SGA is a term given to a baby that is born smaller than normal compared to other babies born at the same gestational age (read more).

Score a point if: the baby is equal to/or less than 2 standard deviations (SDS) below average. Standard deviation is a measure of how spread a measure is around the average (or mean), in this case weight and/or length of babies born at the same gestational age. This would mean the baby is in about the smallest 2% of all babies born at that gestational age.

Postnatal growth failure

Is a term (and not a great one, because you haven’t failed at anything!) used to describe babies that are not growing as expected/normal following birth.

Score a point if: the baby’s height at around 24 months is less than 2 standard deviations below the average for babies at the same age. OR the baby’s height is 2SDs below the mid-parental target height.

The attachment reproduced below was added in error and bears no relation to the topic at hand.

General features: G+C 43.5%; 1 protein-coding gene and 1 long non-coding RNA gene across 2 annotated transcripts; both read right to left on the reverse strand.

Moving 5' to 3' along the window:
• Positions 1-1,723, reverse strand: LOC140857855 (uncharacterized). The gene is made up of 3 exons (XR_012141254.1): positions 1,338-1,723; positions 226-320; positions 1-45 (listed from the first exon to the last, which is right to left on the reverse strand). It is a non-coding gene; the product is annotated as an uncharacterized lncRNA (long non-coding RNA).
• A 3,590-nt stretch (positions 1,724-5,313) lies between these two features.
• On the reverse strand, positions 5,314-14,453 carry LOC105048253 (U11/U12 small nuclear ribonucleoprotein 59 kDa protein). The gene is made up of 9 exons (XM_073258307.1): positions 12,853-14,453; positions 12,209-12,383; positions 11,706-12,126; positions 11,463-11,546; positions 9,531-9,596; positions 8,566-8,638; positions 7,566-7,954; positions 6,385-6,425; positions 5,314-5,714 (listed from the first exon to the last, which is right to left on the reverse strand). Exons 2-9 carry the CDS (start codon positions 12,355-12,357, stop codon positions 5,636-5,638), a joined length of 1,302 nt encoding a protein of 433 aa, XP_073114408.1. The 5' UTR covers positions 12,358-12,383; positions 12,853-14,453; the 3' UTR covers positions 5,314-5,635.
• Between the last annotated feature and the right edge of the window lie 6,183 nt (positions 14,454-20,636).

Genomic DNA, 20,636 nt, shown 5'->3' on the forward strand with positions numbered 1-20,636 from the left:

Bell Curve explaining SDS

Standard Deviation

Standard deviation is a number used to tell how measurements for a group are spread out from the average.

The lower the number, the closer it is to the average, the higher the number the further it is from the average.

The bell curve above shows that 2SDs (the dotted lines) below the middle point represents around 2% of the population.

Relative Macrocephaly at Birth

Macrocephaly means your baby’s head is larger than other babies of the same sex and same age, measured by head circumference. Relative macrocephaly considers the size of your baby’s head against their weight or length.

Score a point if: your baby’s head circumference at birth is equal to/or greater than 1.5 SDS ABOVE their birth weight and/or length SDS. For example, if your baby’s birth weight was -2SDS and their head circumference was -0.5SDS then they would score a point.

Protruding Forehead

Also known as frontal bossing, this is where your baby’s forehead sticks out beyond their face when looking at them side on.

Score a point if: your child has a protruding forehead between the ages of 1 to 3.

Body Asymmetry

This is where all, or part of one side of the body is smaller than the other.